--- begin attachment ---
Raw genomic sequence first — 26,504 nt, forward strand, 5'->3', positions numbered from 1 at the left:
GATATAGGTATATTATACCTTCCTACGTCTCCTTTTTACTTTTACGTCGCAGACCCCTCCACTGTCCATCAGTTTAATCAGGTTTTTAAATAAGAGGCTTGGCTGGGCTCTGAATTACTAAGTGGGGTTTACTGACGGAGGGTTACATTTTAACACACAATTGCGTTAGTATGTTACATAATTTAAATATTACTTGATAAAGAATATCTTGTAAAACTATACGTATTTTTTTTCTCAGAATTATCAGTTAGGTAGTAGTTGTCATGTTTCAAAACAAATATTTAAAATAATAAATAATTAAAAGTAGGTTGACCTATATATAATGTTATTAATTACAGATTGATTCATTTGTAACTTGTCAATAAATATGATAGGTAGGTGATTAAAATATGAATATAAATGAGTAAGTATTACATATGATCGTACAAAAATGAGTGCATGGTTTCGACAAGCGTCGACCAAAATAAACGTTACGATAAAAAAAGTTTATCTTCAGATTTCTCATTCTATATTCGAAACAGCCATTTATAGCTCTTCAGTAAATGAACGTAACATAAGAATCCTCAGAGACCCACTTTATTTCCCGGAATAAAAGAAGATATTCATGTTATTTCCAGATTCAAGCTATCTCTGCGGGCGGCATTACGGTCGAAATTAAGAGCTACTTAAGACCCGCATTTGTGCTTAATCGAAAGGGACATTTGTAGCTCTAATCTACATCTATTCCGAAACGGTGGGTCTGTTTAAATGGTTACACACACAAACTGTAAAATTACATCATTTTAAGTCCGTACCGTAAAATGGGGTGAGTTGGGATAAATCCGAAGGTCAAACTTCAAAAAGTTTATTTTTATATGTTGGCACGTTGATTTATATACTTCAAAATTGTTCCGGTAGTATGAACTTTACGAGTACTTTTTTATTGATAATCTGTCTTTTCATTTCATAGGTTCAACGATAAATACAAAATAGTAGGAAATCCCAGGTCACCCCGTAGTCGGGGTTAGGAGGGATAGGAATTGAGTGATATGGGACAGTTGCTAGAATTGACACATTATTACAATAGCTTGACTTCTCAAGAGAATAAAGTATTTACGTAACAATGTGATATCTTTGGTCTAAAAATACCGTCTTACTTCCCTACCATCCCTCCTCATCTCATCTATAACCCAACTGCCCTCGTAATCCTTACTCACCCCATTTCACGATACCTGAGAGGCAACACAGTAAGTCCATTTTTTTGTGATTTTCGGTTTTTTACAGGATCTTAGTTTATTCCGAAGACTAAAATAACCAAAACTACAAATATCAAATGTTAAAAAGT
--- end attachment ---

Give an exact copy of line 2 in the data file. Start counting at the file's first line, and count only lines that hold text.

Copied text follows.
GATATAGGTATATTATACCTTCCTACGTCTCCTTTTTACTTTTACGTCGCAGACCCCTCCACTGTCCATCAGTTTAATCAGGTTTTTAAATAAGAGGCTTGGCTGGGCTCTGAATTACTAAGTGGGGTTTACTGACGGAGGGTTACATTTTAACACACAATTGCGTTAGTATGTTACATAATTTAAATATTACTTGATAAAGAATATCTTGTAAAACTATACGTATTTTTTTTCTCAGAATTATCAGTTAGGTAGTAGTTGTCATGTTTCAAAACAAATATTTAAAATAATAAATAATTAAAAGTAGGTTGACCTATATATAATGTTATTAATTACAGATTGATTCATTTGTAACTTGTCAATAAATATGATAGGTAGGTGATTAAAATATGAATATAAATGAGTAAGTATTACATATGATCGTACAAAAATGAGTGCATGGTTTCGACAAGCGTCGACCAAAATAAACGTTACGATAAAAAAAGTTTATCTTCAGATTTCTCATTCTATATTCGAAACAGCCATTTATAGCTCTTCAGTAAATGAACGTAACATAAGAATCCTCAGAGACCCACTTTATTTCCCGGAATAAAAGAAGATATTCATGTTATTTCCAGATTCAAGCTATCTCTGCGGGCGGCATTACGGTCGAAATTAAGAGCTACTTAAGACCCGCATTTGTGCTTAATCGAAAGGGACATTTGTAGCTCTAATCTACATCTATTCCGAAACGGTGGGTCTGTTTAAATGGTTACACACACAAACTGTAAAATTACATCATTTTAAGTCCGTACCGTAAAATGGGGTGAGTTGGGATAAATCCGAAGGTCAAACTTCAAAAAGTTTATTTTTATATGTTGGCACGTTGATTTATATACTTCAAAATTGTTCCGGTAGTATGAACTTTACGAGTACTTTTTTATTGATAATCTGTCTTTTCATTTCATAGGTTCAACGATAAATACAAAATAGTAGGAAATCCCAGGTCACCCCGTAGTCGGGGTTAGGAGGGATAGGAATTGAGTGATATGGGACAGTTGCTAGAATTGACACATTATTACAATAGCTTGACTTCTCAAGAGAATAAAGTATTTACGTAACAATGTGATATCTTTGGTCTAAAAATACCGTCTTACTTCCCTACCATCCCTCCTCATCTCATCTATAACCCAACTGCCCTCGTAATCCTTACTCACCCCATTTCACGATACCTGAGAGGCAACACAGTAAGTCCATTTTTTTGTGATTTTCGGTTTTTTACAGGATCTTAGTTTATTCCGAAGACTAAAATAACCAAAACTACAAATATCAAATGTTAAAAAGT